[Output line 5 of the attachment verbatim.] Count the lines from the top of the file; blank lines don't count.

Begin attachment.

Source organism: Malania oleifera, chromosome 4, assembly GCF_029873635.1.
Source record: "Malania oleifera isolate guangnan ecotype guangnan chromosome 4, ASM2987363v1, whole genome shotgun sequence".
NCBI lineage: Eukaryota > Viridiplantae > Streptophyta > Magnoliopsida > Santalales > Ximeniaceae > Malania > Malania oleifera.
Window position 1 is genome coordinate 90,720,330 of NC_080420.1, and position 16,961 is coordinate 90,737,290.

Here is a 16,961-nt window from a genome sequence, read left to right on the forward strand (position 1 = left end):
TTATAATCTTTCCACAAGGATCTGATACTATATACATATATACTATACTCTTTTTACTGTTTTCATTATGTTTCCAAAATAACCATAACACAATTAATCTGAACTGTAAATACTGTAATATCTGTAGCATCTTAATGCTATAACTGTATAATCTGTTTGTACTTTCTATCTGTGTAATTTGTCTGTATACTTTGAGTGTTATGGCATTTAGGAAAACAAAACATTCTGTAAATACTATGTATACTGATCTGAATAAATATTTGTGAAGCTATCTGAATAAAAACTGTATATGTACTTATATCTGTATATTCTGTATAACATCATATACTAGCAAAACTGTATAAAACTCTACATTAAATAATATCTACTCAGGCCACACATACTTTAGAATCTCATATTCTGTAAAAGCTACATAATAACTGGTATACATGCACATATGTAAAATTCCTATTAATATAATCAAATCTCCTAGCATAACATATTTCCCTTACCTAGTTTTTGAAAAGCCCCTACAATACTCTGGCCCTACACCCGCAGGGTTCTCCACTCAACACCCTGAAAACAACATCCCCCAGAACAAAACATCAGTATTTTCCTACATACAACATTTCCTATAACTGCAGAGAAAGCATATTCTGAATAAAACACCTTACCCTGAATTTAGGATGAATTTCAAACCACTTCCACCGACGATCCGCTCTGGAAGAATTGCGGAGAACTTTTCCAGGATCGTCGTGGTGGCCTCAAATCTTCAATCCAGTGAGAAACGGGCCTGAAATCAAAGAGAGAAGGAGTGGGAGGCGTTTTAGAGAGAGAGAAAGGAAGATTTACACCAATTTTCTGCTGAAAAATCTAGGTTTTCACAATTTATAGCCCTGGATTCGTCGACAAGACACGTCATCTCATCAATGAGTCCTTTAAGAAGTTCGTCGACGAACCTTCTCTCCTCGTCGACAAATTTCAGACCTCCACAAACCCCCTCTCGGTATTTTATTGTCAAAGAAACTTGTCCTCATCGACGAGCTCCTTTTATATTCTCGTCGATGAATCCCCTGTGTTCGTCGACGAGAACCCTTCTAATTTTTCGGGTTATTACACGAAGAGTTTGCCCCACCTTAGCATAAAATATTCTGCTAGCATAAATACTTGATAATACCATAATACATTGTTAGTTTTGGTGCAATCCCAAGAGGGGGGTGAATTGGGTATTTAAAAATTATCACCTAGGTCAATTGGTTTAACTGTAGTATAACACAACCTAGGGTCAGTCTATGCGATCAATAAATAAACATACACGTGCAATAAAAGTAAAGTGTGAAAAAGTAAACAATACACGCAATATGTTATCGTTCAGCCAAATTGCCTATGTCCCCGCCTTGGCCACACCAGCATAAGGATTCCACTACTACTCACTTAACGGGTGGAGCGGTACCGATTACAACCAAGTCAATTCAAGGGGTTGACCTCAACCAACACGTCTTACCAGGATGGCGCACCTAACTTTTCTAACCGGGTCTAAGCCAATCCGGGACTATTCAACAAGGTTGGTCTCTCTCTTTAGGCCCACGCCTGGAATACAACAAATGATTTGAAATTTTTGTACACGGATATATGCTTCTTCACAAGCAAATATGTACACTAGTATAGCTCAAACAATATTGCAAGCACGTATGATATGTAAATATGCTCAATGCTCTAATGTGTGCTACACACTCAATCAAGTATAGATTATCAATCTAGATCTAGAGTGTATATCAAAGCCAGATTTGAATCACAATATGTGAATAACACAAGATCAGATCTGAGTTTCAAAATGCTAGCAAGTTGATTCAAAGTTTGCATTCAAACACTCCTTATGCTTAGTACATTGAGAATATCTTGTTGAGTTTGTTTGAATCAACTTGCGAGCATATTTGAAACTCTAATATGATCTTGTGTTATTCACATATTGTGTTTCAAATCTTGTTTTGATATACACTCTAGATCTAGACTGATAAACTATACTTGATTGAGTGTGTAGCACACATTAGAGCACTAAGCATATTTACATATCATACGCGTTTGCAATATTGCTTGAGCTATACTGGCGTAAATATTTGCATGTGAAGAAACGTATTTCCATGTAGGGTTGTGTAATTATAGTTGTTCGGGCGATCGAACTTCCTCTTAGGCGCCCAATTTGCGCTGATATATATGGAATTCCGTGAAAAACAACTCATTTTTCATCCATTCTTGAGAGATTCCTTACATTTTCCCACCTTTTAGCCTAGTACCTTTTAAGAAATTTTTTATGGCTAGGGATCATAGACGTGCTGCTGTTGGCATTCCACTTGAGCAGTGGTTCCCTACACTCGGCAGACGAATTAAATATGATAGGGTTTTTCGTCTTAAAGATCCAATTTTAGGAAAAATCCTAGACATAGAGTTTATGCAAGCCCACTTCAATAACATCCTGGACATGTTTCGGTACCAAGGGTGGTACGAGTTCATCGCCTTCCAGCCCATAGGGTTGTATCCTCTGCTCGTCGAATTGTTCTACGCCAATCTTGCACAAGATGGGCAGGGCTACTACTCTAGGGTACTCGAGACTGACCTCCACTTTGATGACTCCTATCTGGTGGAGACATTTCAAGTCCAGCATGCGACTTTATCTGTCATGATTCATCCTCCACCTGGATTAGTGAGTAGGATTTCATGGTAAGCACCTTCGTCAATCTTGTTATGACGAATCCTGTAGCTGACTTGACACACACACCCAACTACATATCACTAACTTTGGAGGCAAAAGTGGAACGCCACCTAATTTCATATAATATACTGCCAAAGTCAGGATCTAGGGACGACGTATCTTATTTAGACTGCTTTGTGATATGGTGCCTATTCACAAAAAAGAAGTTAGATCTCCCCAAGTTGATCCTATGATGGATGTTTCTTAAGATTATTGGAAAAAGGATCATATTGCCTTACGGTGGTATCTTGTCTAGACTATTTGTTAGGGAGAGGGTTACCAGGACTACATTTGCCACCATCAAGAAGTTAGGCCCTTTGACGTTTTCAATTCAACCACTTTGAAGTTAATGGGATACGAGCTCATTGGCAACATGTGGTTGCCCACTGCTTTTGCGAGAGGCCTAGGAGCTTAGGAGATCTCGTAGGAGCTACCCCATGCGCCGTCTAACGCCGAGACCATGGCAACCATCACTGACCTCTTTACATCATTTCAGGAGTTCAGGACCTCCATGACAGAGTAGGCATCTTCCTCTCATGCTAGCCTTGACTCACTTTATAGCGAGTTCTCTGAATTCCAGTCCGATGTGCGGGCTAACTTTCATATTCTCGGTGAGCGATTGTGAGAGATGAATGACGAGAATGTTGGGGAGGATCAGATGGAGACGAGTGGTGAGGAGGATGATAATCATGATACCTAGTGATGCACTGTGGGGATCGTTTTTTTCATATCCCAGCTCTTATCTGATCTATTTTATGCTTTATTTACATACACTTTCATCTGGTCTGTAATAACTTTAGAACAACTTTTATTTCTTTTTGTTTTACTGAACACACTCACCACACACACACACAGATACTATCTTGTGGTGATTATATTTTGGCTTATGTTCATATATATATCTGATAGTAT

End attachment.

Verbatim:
Here is a 16,961-nt window from a genome sequence, read left to right on the forward strand (position 1 = left end):